| 6.5°C Dublin

The truth about fizzy drinks

Most fizzy cola drinks make you fat. The only solution is to drink water or drink diet versions of your (other) favourite sticky black stuff.

The first diet colas were popularised in the 1960s and '70s with brands such as Tab (created by Coca-Cola) and, of course, Diet Pepsi, which was introduced in 1963. Diet Coke was introduced in 1982 and it soon overtook Tab in sales.

The history of diet drinks is rather murky, although it is now generally accepted that the artificial sweeteners are harmless. Diet drinks will, of course, not make you thin and inconclusive evidence suggests that they may increase appetite.

All the brands tested contained similar ingredients and calorie content (less than 2 calories per 100ml). Only the Tesco Premium Cola used sucralose (known as Splenda) with all the others using aspartame (NutraSweet).

All colas were tasted blind by myself and a female taster.

Coke Zero 2ltr, €2.09

This is aimed squarely at the male market given that few men are willing to be seen drinking Diet Coke. This had classic cola aromas with a hint of nutmeg.

Reasonable fizz and a good refreshing cola taste with a mild cinnamon flavour and a dry finish with only a slight aspartame taste. 8/10

Tesco American Cola 2ltr, €1.09 Labelled as "American Style," this cola claims to be a more traditional cola and it tastes considerably spicier, with noticeable vanilla, ginger and allspice aromas. Good fizz and spicy flavours make this quite a dry cola with only a small amount of artificial sweetener taste on the finish. May not appeal to all. 7.5/10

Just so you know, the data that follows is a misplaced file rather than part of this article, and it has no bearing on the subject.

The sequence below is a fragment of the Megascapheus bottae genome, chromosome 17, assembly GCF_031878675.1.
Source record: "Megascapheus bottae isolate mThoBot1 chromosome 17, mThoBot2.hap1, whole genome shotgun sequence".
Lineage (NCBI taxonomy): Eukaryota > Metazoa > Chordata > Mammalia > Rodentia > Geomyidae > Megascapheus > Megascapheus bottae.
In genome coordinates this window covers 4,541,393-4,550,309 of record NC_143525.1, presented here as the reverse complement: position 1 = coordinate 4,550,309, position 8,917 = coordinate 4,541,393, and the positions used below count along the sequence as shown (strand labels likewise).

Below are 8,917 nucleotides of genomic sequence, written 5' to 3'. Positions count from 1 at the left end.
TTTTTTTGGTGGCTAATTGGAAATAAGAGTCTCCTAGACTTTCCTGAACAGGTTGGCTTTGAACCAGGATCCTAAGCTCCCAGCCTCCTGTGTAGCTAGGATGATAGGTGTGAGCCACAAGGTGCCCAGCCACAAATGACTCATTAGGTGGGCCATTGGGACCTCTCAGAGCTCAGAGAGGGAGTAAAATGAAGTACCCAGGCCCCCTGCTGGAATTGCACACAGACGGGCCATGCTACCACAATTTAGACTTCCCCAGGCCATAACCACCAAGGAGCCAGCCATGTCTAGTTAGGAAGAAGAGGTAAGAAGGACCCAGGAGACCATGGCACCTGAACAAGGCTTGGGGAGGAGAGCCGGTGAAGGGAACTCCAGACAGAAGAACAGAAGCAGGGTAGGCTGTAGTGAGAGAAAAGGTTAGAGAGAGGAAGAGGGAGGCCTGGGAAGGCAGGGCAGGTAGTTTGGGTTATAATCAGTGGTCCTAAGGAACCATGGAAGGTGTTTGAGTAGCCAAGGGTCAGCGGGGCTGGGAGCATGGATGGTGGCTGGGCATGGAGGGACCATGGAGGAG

Lidl Freeway Cola, 2ltr, €0.55 Light vanilla and classic cola aromas combined with a touch of spice.

Perhaps a little light in fizz but also low in bitter aspartame flavours.

Mild and fairly dry tasting.

Fairly classic cola taste and very good value -- clearly the best of the discount brands. 7/10

Pepsi Max 2ltr, €2.09 The first of the mass-market diet colas aimed specifically at males. Rich fruity cola aroma that seems to smell sweet.

Distinctly sweeter taste, good cola flavour and better fizz than many samples.

Quite noticeable aspartame on the finish but recommended if you like sweet cola. 6/10

Tesco SunSip Cola, 2ltr, €0.55 Available in Tesco as an alternative to their Value brand and aimed at shoppers who might occasionally stray to Aldi or Lidl.

Classic cola smell and good fizz but with a noticeable bitter aspartame taste.

Not too sweet and good value but a little artificial in taste. 5.5/10

Aldi Vive, 2ltr, €0.55

Unusual aroma of cola mixed with a scent of gingerbread.

Light in fizz with a pleasant sweet cola taste initially, but unfortunately followed by a noticeable aspartame taste.

Not terrible, but one of the weakest tasting of all the colas in the test, not improved by a slight watery edge. 4.5/10

Diet Pepsi, 2ltr, €2.09

Pepsi don't seem to market this as much as its other brands and on this tasting it is just as well.

Good fruity aromas with a touch of vanilla followed by a mildly spicy cola flavour initially but with a rather cloying sweetness. Strong artificial aspartame bitterness on the finish. Not as bad as Diet Coke but not far from it. 3/10

Diet Coke, 2ltr, €2.09

Marketed directly at women but you do see a few brave males drinking it occasionally. Less fizzy than any other cola tested and with a very mild cola flavour but very strong aspartame taste that left a coating of bitterness on the roof of my mouth. Truly vile to my taste but also disliked by my female taster. Avoid. 2/10